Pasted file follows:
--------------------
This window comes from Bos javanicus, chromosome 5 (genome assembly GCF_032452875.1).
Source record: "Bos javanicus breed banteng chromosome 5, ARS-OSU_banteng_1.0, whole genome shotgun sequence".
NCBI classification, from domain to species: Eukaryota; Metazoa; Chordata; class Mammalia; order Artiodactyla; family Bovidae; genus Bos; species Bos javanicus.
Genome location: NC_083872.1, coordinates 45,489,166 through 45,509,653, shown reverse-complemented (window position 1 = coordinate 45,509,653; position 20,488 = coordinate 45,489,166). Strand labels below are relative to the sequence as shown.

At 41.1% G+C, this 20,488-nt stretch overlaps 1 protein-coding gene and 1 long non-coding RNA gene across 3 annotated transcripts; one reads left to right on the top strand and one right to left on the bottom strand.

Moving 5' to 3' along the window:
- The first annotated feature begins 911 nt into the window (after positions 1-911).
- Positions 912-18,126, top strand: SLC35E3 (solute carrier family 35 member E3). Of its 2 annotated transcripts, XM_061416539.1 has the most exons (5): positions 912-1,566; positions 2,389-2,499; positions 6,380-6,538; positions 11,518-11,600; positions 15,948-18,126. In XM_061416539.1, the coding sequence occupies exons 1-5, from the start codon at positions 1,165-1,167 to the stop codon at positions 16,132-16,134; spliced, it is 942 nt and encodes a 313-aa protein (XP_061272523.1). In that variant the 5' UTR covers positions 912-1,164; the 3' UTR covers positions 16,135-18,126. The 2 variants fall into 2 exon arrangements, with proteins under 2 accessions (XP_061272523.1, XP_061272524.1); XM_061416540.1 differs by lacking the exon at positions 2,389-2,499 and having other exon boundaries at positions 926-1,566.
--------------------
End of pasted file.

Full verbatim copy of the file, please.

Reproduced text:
This window comes from Bos javanicus, chromosome 5 (genome assembly GCF_032452875.1).
Source record: "Bos javanicus breed banteng chromosome 5, ARS-OSU_banteng_1.0, whole genome shotgun sequence".
NCBI classification, from domain to species: Eukaryota; Metazoa; Chordata; class Mammalia; order Artiodactyla; family Bovidae; genus Bos; species Bos javanicus.
Genome location: NC_083872.1, coordinates 45,489,166 through 45,509,653, shown reverse-complemented (window position 1 = coordinate 45,509,653; position 20,488 = coordinate 45,489,166). Strand labels below are relative to the sequence as shown.

At 41.1% G+C, this 20,488-nt stretch overlaps 1 protein-coding gene and 1 long non-coding RNA gene across 3 annotated transcripts; one reads left to right on the top strand and one right to left on the bottom strand.

Moving 5' to 3' along the window:
- The first annotated feature begins 911 nt into the window (after positions 1-911).
- Positions 912-18,126, top strand: SLC35E3 (solute carrier family 35 member E3). Of its 2 annotated transcripts, XM_061416539.1 has the most exons (5): positions 912-1,566; positions 2,389-2,499; positions 6,380-6,538; positions 11,518-11,600; positions 15,948-18,126. In XM_061416539.1, the coding sequence occupies exons 1-5, from the start codon at positions 1,165-1,167 to the stop codon at positions 16,132-16,134; spliced, it is 942 nt and encodes a 313-aa protein (XP_061272523.1). In that variant the 5' UTR covers positions 912-1,164; the 3' UTR covers positions 16,135-18,126. The 2 variants fall into 2 exon arrangements, with proteins under 2 accessions (XP_061272523.1, XP_061272524.1); XM_061416540.1 differs by lacking the exon at positions 2,389-2,499 and having other exon boundaries at positions 926-1,566.